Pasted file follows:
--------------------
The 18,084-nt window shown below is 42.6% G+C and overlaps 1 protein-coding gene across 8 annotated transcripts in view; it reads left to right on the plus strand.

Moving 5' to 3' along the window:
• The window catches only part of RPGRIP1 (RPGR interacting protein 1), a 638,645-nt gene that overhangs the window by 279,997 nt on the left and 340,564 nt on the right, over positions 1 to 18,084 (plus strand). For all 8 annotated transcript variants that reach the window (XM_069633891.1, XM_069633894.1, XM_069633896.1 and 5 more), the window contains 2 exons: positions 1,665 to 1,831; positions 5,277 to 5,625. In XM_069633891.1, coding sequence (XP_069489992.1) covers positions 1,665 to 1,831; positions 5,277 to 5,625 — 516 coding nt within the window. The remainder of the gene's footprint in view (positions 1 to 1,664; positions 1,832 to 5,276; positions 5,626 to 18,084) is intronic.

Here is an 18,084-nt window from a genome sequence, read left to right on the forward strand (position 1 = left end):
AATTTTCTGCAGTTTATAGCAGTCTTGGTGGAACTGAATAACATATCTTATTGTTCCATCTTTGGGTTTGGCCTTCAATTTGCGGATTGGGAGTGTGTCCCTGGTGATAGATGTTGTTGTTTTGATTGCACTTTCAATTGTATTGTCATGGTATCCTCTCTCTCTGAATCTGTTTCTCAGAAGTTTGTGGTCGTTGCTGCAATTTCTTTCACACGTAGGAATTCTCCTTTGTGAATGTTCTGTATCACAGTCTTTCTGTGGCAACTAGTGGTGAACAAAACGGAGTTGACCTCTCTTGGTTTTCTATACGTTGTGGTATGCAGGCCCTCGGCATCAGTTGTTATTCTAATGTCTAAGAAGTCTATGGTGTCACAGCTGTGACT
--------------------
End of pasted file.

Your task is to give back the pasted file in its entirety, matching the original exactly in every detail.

The 18,084-nt window shown below is 42.6% G+C and overlaps 1 protein-coding gene across 8 annotated transcripts in view; it reads left to right on the plus strand.

Moving 5' to 3' along the window:
• The window catches only part of RPGRIP1 (RPGR interacting protein 1), a 638,645-nt gene that overhangs the window by 279,997 nt on the left and 340,564 nt on the right, over positions 1 to 18,084 (plus strand). For all 8 annotated transcript variants that reach the window (XM_069633891.1, XM_069633894.1, XM_069633896.1 and 5 more), the window contains 2 exons: positions 1,665 to 1,831; positions 5,277 to 5,625. In XM_069633891.1, coding sequence (XP_069489992.1) covers positions 1,665 to 1,831; positions 5,277 to 5,625 — 516 coding nt within the window. The remainder of the gene's footprint in view (positions 1 to 1,664; positions 1,832 to 5,276; positions 5,626 to 18,084) is intronic.

Here is an 18,084-nt window from a genome sequence, read left to right on the forward strand (position 1 = left end):
AATTTTCTGCAGTTTATAGCAGTCTTGGTGGAACTGAATAACATATCTTATTGTTCCATCTTTGGGTTTGGCCTTCAATTTGCGGATTGGGAGTGTGTCCCTGGTGATAGATGTTGTTGTTTTGATTGCACTTTCAATTGTATTGTCATGGTATCCTCTCTCTCTGAATCTGTTTCTCAGAAGTTTGTGGTCGTTGCTGCAATTTCTTTCACACGTAGGAATTCTCCTTTGTGAATGTTCTGTATCACAGTCTTTCTGTGGCAACTAGTGGTGAACAAAACGGAGTTGACCTCTCTTGGTTTTCTATACGTTGTGGTATGCAGGCCCTCGGCATCAGTTGTTATTCTAATGTCTAAGAAGTCTATGGTGTCACAGCTGTGACT